Teatro closes season with revival of Pith!
By: Anna Borowiecki
| Posted: Wednesday, Oct 10, 2012 06:00 am
Teatro La Quindicina
October 11 to 27
10329 – 83 Ave.
Tickets: $22 to $27. Saturday matinees are $15. Tuesday evenings are pay-what-you-can. Call 780-420-1757 or at www.tixonthesquare.ca
This season Teatro La Quindicina celebrates its 30th anniversary, an incredible achievement for a small, and independent theatre troupe in Alberta.
Following a successful run of The Adulteress, A Grand Time in The Rapids and the Fringe’s Angels on Horseback, playwright-director Stewart Lemoine closes the season with one of the company’s most successful plays in the past three decades.
Pith!, the troupe’s most well-traveled production, is being revived with a completely new cast and opens Thursday at the Varscona Theatre for a 17-day run until Oct. 27.
Andrew MacDonald-Smith plays the enigmatic Jack Vail. Kristi Hansen is the grieving widow about to embark on a journey. And St. Albert’s own Jenny McKillop is the vivacious and intrepid Nancy.
“It’s all about the power of the imagination and how theatre allows you to explore it,” says McKillop.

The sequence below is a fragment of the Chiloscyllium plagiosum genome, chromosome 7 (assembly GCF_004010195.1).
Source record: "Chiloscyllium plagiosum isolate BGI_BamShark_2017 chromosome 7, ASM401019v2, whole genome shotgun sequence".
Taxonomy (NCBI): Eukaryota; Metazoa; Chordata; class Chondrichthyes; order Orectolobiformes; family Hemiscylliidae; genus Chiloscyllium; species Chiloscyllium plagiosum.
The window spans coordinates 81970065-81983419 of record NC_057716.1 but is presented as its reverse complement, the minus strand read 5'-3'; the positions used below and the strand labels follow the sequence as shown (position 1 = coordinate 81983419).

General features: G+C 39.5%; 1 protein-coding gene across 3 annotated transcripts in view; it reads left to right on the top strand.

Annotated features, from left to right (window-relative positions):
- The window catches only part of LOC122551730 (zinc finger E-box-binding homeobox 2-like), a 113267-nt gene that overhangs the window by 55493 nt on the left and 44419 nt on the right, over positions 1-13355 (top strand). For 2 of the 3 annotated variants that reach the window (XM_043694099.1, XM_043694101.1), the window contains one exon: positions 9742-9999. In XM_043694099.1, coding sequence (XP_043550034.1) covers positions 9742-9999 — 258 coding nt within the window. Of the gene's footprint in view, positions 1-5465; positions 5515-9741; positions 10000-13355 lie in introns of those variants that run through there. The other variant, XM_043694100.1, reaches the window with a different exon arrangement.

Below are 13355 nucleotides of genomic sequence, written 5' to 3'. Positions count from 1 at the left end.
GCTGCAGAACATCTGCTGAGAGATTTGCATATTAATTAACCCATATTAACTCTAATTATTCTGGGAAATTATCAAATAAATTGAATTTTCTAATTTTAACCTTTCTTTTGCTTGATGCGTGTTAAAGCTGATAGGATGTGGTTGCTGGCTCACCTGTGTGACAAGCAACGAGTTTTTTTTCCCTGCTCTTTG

Set in 1931, Pith! is the adventurous tale of Virginia Tilford, a woman whose husband went searching for a silver mine a decade ago and never returned. Along with Nancy, her loyal maid, Virginia has mourned the loss for 10 years.
Nancy attends a church function, meets Jack and invites him to the house. A roving sailor and keen observer of humankind, Jack quickly gets to the heart of Virginia’s grief and loneliness.
He creates an epic and exhilarating tale of travel that takes them deep into the South American jungle without leaving the house. Using only four chairs and a phonograph, the threesome leave Providence, R.I, escaping to New Orleans, Panama and Ecuador.
During their living room odyssey they meet a progression of explorers, shysters, gigolos, natives and tropical plants that have life-changing effects on the ladies.
At times poignant, at times comical, the real “power of the play is that it allows Virginia to let go,” adds McKillop.
Lemoine has developed a reputation for suspending audiences in a Noel Coward-esque stylish world of wit, sophistication and glamour.
“This is one of his more thoughtful plays and it definitely hits a chord with me,” McKillop said. “It’s very affecting.”
For more information visit www.teatroq.com.